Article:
The transition to Unit V shows no change in TGR but an increase in K content; a sharp increase in magnetic susceptibility; and a decrease in Th, clay volume, and porosity. The transition is characterized by the appearance of glauconite in the sands of Unit V above.

Lithostratigraphic Unit V

TGR in Unit V is highly variable, serrated, and of medium value. Two large K-rich intervals at 708–695 and 674–666 mbsf and the succession of small peaks between 688 and 682 mbsf clearly correlate with high magnetic susceptibility, sonic velocity, and impedance values and low Th/K ratios, conductivity, and porosities. They reflect glauconite-rich sandy intervals. In contrast to Site M0027, the trend of conductivity in Unit V does not correlate with measured chlorinity, which is relatively constant and high in this interval (Figs. F36, F44). Conductivity is highly related to variations in porosity and magnetic susceptibility, suggesting that the electric signal is essentially carried by the matrix when passing through the formation and/or is very sensitive to variations in pore water volumes. However, in this unit, as well as in Units IV and III above, a line passing through the highest values of conductivity measured in the fine-grained intervals follows the chlorinity curve trend.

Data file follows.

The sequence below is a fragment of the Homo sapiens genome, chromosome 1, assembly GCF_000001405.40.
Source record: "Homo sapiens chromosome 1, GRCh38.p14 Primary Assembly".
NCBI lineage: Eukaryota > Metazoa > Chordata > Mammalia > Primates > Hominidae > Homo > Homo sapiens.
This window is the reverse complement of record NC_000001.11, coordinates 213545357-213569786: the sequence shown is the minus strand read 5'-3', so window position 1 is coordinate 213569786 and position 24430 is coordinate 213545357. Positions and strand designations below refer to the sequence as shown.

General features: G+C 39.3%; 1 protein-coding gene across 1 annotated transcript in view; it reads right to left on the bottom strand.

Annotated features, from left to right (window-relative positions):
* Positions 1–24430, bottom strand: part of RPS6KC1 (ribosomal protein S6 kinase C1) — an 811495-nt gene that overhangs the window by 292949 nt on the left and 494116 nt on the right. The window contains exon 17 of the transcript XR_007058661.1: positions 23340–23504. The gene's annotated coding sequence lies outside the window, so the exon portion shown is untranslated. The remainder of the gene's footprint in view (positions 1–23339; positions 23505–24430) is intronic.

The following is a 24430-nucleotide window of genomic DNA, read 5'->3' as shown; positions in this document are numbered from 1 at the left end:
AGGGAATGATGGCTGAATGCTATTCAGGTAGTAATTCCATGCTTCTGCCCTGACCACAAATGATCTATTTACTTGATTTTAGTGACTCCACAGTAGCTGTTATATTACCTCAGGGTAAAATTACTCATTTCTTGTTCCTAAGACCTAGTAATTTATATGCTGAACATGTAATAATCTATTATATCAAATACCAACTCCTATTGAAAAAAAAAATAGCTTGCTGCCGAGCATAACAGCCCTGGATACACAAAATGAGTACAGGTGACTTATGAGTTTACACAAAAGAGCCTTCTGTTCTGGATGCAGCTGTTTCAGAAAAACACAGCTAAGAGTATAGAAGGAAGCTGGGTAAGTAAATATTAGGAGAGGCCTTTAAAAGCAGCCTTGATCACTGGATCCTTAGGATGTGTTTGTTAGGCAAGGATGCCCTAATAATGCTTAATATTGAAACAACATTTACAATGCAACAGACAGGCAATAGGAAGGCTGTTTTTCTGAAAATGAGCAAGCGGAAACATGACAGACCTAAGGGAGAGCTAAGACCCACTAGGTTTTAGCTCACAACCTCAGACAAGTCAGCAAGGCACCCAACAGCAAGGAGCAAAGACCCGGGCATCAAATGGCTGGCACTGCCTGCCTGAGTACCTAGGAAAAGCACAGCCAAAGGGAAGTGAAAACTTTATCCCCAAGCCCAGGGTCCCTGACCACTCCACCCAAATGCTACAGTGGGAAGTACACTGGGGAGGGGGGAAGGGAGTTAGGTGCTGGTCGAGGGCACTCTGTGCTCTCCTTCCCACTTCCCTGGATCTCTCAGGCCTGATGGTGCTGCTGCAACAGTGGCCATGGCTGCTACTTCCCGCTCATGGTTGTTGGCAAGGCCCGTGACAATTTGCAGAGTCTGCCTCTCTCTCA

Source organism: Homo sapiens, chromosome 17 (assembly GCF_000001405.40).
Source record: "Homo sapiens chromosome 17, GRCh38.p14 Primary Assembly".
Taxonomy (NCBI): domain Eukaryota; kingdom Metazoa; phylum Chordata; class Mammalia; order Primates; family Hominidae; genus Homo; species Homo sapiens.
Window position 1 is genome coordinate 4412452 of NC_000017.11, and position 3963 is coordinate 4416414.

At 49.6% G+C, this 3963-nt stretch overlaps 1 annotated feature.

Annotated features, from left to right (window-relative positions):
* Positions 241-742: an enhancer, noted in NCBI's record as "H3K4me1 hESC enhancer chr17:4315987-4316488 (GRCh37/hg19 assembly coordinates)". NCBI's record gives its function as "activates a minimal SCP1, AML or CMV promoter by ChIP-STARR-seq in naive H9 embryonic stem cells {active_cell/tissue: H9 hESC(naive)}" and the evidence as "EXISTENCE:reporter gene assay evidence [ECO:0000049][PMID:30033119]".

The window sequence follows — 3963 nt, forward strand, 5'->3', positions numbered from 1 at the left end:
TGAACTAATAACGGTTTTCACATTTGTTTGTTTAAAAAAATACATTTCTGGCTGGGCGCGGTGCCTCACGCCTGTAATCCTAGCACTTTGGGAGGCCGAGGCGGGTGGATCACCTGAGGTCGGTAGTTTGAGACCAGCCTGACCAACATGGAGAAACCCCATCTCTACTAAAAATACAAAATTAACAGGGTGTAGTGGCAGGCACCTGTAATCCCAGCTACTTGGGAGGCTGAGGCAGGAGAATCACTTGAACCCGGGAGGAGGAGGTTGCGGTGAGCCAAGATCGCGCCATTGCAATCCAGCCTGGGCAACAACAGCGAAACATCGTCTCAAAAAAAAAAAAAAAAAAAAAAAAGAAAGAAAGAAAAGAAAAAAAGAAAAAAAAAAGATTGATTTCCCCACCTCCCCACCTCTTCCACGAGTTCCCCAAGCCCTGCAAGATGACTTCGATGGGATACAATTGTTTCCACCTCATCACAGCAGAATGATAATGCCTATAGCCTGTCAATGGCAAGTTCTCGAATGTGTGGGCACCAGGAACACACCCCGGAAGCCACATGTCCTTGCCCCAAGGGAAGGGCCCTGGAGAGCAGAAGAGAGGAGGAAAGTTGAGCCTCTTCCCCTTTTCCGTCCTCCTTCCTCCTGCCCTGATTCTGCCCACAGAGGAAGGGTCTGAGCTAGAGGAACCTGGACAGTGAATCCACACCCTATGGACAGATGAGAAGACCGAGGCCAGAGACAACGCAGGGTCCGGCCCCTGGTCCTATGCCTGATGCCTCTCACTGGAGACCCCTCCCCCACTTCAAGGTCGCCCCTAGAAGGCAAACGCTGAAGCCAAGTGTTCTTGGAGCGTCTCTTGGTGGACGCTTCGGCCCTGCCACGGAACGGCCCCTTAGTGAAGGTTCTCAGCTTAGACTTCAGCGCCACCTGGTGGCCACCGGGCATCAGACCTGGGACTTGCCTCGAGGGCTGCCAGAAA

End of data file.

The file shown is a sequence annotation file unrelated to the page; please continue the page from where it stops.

The transition to Unit IV is smooth. It is marked by an increase in K and Th contents, reaching a maximum a few meters above the boundary, and by a small peak in magnetic susceptibility.

Lithostratigraphic Unit IV

The TGR curve in Unit IV is relatively flat with a smooth bow shape with depressed areas at the base and top that are slightly enriched in K, reflecting the presence of glauconite, as also evidence by increased magnetic susceptibility. Sonic velocity, conductivity, porosity, and density signals show relatively constant values, except, again, at the lower and upper boundaries of the unit.

The transition to Unit III is marked by a peak in magnetic susceptibility just below the boundary and a peak in density just above. It also fits with a peak in sonic velocity, correlating with a low in conductivity. This boundary is visible on the acoustic image by a change in wall texture and an increase in caliper diameter above the boundary.